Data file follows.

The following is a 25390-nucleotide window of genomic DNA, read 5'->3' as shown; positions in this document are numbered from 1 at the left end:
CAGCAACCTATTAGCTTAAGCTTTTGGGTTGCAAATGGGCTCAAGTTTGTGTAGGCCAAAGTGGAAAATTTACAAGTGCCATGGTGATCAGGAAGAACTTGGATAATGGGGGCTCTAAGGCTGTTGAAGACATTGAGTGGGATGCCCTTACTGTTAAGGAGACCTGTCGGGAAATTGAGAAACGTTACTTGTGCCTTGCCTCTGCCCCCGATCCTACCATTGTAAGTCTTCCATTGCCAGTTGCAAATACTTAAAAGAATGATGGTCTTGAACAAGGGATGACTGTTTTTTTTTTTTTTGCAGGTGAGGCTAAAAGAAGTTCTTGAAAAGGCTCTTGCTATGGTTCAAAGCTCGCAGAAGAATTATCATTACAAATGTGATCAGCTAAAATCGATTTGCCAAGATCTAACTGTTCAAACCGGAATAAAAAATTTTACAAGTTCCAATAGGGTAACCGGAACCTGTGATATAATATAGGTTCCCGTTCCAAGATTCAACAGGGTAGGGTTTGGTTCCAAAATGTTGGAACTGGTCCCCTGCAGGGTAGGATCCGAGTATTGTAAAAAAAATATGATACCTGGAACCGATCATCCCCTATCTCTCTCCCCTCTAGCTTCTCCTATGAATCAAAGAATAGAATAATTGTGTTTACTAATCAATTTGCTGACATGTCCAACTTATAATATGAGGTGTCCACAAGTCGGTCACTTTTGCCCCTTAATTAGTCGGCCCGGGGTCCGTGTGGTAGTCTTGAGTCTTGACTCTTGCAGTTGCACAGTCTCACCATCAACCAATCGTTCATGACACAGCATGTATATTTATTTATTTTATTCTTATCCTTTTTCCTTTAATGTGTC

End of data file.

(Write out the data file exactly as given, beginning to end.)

The following is a 25390-nucleotide window of genomic DNA, read 5'->3' as shown; positions in this document are numbered from 1 at the left end:
CAGCAACCTATTAGCTTAAGCTTTTGGGTTGCAAATGGGCTCAAGTTTGTGTAGGCCAAAGTGGAAAATTTACAAGTGCCATGGTGATCAGGAAGAACTTGGATAATGGGGGCTCTAAGGCTGTTGAAGACATTGAGTGGGATGCCCTTACTGTTAAGGAGACCTGTCGGGAAATTGAGAAACGTTACTTGTGCCTTGCCTCTGCCCCCGATCCTACCATTGTAAGTCTTCCATTGCCAGTTGCAAATACTTAAAAGAATGATGGTCTTGAACAAGGGATGACTGTTTTTTTTTTTTTTGCAGGTGAGGCTAAAAGAAGTTCTTGAAAAGGCTCTTGCTATGGTTCAAAGCTCGCAGAAGAATTATCATTACAAATGTGATCAGCTAAAATCGATTTGCCAAGATCTAACTGTTCAAACCGGAATAAAAAATTTTACAAGTTCCAATAGGGTAACCGGAACCTGTGATATAATATAGGTTCCCGTTCCAAGATTCAACAGGGTAGGGTTTGGTTCCAAAATGTTGGAACTGGTCCCCTGCAGGGTAGGATCCGAGTATTGTAAAAAAAATATGATACCTGGAACCGATCATCCCCTATCTCTCTCCCCTCTAGCTTCTCCTATGAATCAAAGAATAGAATAATTGTGTTTACTAATCAATTTGCTGACATGTCCAACTTATAATATGAGGTGTCCACAAGTCGGTCACTTTTGCCCCTTAATTAGTCGGCCCGGGGTCCGTGTGGTAGTCTTGAGTCTTGACTCTTGCAGTTGCACAGTCTCACCATCAACCAATCGTTCATGACACAGCATGTATATTTATTTATTTTATTCTTATCCTTTTTCCTTTAATGTGTC